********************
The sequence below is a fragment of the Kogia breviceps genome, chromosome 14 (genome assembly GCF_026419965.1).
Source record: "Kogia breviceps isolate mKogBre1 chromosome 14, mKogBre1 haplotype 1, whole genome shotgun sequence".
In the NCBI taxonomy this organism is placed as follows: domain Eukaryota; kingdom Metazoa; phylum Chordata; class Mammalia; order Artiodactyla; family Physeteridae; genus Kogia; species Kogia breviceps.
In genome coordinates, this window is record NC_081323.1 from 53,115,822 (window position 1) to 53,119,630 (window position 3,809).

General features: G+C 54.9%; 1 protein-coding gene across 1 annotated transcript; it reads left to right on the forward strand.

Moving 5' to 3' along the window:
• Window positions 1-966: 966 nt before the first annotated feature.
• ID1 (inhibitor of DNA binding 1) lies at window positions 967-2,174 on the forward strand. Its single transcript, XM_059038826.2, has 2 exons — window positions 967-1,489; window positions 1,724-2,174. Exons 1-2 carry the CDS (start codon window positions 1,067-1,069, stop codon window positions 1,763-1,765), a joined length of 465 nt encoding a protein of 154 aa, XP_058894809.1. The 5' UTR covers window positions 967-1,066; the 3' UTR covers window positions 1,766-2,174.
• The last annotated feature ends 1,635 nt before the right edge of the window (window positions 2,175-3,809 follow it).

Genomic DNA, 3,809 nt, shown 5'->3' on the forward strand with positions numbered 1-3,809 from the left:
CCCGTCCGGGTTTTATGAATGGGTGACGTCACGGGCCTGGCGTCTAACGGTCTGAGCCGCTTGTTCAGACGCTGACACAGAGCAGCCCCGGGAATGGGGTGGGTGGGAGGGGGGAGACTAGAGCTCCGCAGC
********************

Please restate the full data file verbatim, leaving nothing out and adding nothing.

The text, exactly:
The sequence below is a fragment of the Kogia breviceps genome, chromosome 14 (genome assembly GCF_026419965.1).
Source record: "Kogia breviceps isolate mKogBre1 chromosome 14, mKogBre1 haplotype 1, whole genome shotgun sequence".
In the NCBI taxonomy this organism is placed as follows: domain Eukaryota; kingdom Metazoa; phylum Chordata; class Mammalia; order Artiodactyla; family Physeteridae; genus Kogia; species Kogia breviceps.
In genome coordinates, this window is record NC_081323.1 from 53,115,822 (window position 1) to 53,119,630 (window position 3,809).

General features: G+C 54.9%; 1 protein-coding gene across 1 annotated transcript; it reads left to right on the forward strand.

Moving 5' to 3' along the window:
• Window positions 1-966: 966 nt before the first annotated feature.
• ID1 (inhibitor of DNA binding 1) lies at window positions 967-2,174 on the forward strand. Its single transcript, XM_059038826.2, has 2 exons — window positions 967-1,489; window positions 1,724-2,174. Exons 1-2 carry the CDS (start codon window positions 1,067-1,069, stop codon window positions 1,763-1,765), a joined length of 465 nt encoding a protein of 154 aa, XP_058894809.1. The 5' UTR covers window positions 967-1,066; the 3' UTR covers window positions 1,766-2,174.
• The last annotated feature ends 1,635 nt before the right edge of the window (window positions 2,175-3,809 follow it).

Genomic DNA, 3,809 nt, shown 5'->3' on the forward strand with positions numbered 1-3,809 from the left:
CCCGTCCGGGTTTTATGAATGGGTGACGTCACGGGCCTGGCGTCTAACGGTCTGAGCCGCTTGTTCAGACGCTGACACAGAGCAGCCCCGGGAATGGGGTGGGTGGGAGGGGGGAGACTAGAGCTCCGCAGC